What is the best piece of advice you can give to beginners?
Lauren: For me, the biggest part of being a writer is living the rest of my live as a curious person. I shamelessly use my friends, my family--even strangers as fodder for my books. My husband and close friends are used to it--they'll look at me after someone says or does something interesting and say: that's going in your book, isn't it? Yup. If you make the whole world your muse, you have a lot more fun in life, and you end up with a lot to write about. After that, it's just about diligence, which is nothing compared to inspiration.  

What can fans of Fallen expect from Torment? How many books will there be in the series?
Lauren: I’m having so much fun writing Torment that it’s hard for me not to spill everything right now so I can say, “Aren’t you excited? Won’t this be great?” But my publisher would probably have my head. So in lieu of that, I’ll reveal just three things:
  1. As Luce learns more about her past, she comes into a host of powers she never knew she had—and they might involve the shadows.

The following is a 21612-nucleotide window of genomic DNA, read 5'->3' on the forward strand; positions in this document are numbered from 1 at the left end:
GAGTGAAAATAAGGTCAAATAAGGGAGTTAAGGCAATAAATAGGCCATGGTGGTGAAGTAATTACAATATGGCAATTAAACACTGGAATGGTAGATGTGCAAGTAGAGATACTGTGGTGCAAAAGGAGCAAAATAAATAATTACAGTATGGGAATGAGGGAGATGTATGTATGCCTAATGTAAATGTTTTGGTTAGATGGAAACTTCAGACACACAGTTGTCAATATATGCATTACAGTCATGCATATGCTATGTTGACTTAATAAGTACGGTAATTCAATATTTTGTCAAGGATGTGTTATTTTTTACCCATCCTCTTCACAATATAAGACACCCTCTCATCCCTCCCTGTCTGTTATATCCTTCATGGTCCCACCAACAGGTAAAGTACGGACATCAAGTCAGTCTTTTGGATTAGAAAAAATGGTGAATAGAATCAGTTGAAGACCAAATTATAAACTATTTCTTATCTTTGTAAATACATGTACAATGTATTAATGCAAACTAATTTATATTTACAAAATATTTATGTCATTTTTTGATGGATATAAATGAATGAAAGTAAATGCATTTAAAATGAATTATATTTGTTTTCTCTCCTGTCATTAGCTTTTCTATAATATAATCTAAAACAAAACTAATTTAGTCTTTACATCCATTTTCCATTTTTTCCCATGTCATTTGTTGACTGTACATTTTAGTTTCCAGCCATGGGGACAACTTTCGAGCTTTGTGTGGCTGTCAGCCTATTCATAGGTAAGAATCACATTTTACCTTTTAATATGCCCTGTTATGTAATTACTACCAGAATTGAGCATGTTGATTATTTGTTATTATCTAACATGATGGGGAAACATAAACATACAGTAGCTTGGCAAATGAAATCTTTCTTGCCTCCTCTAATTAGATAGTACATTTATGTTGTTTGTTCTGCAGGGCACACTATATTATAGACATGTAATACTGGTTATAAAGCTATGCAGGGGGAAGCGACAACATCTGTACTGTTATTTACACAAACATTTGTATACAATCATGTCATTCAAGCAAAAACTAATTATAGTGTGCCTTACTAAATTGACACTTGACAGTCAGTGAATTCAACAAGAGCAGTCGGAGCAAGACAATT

2. After the second book comes out, a prequel (which will span thousands of years!) will follow before the final book in the series.
  3. Even though, of course, Daniel is Luce’s one-and-only, a very interesting new male character is introduced in Torment that offers him some stiff competition.

Who are the writers you admire and who influenced you?
Lauren: Charles Dickens, Virginia Woolf, F. Scott Fitzgerald, Don DeLillo, Ann Patchett, Jonathan Safran Foer and his wife Nicole Kraus, John Green, Frances Hardinge, Maureen Johnson....I could go on! I am endlessly inspired and in awe of other writers.

Thank you, Lauren!

You can find Lauren online at LaurenKateBooks, on Twitter, Fiercebook, and make sure to check out the awesome official Fallen book website!
Fallen giveaways are all over the blogosphere, so here we'll be offering a SIGNED copy of The Betrayal of Natalie Hargrove.
Rules: my only condition is that you're a follower. As for extra entries-follow me on Twitter, tweet it, FB it, post in your contest sidebars, you know it already. Don't forget to leave a comment with your email. I will announce the winner on Friday, Dec 18.

Good luck, everyone!